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Basketball at Bud Walton Arena

Basketball at Bud Walton Arena

Arkansas begins its 21st season in Bud Walton Arena — The Basketball Palace of Mid-America in 2013-14.

When Arkansas joined the Southeastern Conference in August of 1990, then Razorback Men’s Athletic Director Frank Broyles knew the athletic facilities had to be upgraded to contend in America’s most nationally competitive league.

His attention turned immediately to basketball. The men’s basketball team had been very successful, coming off a Final Four trip earlier that year, but they, along with the women’s team, played in 9,000-seat Barnhill Arena. One day, Bud Walton, co-founder of Wal-Mart, visited Broyles and asked him what Arkansas needed most to be competitive in the SEC. Broyles mentioned the need for apitional basketball seats and was asked by Walton what a new arena would cost. The figure $30 million was discussed and Walton offered to pay half. From that visit, fabulous Bud Walton Arena was born.

Ground breaking to grand opening was accomplished in a remarkable 18 months. The Razorbacks played in Bud Walton for the first time in November of 1993. Everything went perfectly during the first full year. Not only did Arkansas men’s team sell out the arena, the Razorbacks were unbeaten in their new home (16-0) and won the 1994 national championship.

Bud Walton Arena houses a deluxe museum on the ground level that includes a tribute to Arkansas’ 1994 NCAA Men’s Championship and multiple Final Four appearances by both programs as well as the history of Razorback basketball, track and field, baseball, tennis and golf. Eye-catching displays on the concourse level salute recent Razorback highlights.

The 2004 season marked the debut of a new custom scoreboard in the shape of a basketball hoop. The board, 24 feet, three inches wide by 22 feet tall, features four video screens, each 12 feet, six inches wide by eight feet, 10 inches tall. An LED ring at the top is used to display game statistics.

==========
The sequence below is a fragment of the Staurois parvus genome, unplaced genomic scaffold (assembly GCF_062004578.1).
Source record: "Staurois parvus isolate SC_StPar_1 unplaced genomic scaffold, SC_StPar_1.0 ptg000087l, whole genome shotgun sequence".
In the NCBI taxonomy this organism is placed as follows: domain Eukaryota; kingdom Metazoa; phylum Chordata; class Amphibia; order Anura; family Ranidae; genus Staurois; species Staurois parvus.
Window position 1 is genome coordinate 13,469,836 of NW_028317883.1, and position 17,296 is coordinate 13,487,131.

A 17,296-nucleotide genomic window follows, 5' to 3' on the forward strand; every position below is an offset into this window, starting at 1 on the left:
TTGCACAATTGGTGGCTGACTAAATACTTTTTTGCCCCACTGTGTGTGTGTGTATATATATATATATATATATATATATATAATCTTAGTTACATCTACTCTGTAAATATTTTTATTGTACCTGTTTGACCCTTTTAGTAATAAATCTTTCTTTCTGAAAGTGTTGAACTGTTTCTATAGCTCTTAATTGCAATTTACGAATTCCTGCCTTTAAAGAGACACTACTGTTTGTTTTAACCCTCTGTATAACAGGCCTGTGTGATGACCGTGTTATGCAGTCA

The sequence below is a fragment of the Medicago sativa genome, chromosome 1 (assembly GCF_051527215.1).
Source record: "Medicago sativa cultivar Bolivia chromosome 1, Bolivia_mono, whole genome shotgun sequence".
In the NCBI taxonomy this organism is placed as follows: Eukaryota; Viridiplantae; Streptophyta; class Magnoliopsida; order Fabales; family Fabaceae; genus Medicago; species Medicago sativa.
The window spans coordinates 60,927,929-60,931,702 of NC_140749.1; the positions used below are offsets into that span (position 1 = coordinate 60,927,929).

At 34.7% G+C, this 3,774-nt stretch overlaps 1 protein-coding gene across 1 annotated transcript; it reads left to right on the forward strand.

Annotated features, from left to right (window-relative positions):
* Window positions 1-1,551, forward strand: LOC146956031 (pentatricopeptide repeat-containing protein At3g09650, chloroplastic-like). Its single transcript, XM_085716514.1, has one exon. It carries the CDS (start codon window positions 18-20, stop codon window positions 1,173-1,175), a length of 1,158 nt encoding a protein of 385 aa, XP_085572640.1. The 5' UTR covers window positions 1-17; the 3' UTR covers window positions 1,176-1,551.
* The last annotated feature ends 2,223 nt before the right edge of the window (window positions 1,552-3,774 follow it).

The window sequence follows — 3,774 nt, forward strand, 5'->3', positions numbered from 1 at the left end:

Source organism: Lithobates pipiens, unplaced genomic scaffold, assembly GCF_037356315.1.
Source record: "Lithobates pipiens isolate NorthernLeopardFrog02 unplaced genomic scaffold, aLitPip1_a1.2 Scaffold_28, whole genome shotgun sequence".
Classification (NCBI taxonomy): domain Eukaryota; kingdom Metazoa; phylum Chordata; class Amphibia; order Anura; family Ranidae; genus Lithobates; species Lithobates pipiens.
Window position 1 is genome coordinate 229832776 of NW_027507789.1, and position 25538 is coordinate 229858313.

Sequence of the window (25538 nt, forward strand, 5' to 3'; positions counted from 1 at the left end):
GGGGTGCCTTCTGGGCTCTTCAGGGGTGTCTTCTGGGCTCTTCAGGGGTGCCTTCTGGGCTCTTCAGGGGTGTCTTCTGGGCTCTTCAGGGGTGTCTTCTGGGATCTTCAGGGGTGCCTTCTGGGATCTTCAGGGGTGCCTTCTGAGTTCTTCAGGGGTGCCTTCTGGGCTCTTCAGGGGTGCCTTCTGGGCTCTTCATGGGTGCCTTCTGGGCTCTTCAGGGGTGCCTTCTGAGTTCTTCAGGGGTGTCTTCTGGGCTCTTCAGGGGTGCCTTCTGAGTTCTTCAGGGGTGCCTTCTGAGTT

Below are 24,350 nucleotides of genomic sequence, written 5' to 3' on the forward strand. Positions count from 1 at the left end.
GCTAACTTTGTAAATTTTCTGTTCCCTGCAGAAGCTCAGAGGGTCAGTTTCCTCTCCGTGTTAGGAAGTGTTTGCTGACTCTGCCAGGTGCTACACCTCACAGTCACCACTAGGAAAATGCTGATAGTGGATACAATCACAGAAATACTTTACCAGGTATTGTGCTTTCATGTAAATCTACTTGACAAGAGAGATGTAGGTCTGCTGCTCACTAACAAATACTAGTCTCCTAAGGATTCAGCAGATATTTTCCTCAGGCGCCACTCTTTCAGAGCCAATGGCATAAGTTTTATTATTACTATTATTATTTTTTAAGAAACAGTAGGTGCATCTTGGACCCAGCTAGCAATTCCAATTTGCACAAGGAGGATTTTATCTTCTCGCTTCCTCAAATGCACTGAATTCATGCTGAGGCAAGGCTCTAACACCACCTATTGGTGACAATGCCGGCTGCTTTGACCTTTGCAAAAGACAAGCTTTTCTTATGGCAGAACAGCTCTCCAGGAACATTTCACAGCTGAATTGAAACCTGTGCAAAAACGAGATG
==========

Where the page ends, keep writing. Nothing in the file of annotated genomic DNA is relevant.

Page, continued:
Enhancements prior to the 2009 season included the apition of courtside seating, electronic signage at the scorer’s table, new retractable seats in the lower level, electronic ribbon boards along the bottom of the upper deck, replacing the Razorback on the court with the classic Razorback logo and opening up the student section by converting it from chairback seats to benches.

Eight suites were aped prior to the 2008 season, raising the total to 47.

Changes to the facility took place again for the 2011-12 season, most noticeably, a new paint scheme on the court along with some behind-the scenes updates.

As captivating as the displays, museum and championship banners are hanging from the arena floor’s ceiling, the aspect of the facility demanding the most attention is spirit. Every game still produces an NCAA Tournament-type atmosphere with the exception of the crowd, which is anything but neutral. According to Rosser International in Atlanta, when the arena was built, there were more seats in less space than in any such facility in the world.

It’s no wonder the noise level can be absolutely ear-splitting.

From pre-game to post-game, Bud Walton Arena is perfectly choreographed with the band, spirit groups, lighting system, public apress, scoreboard and team. Each game at Walton is a rich experience leaving Razorback fans hungry for more.

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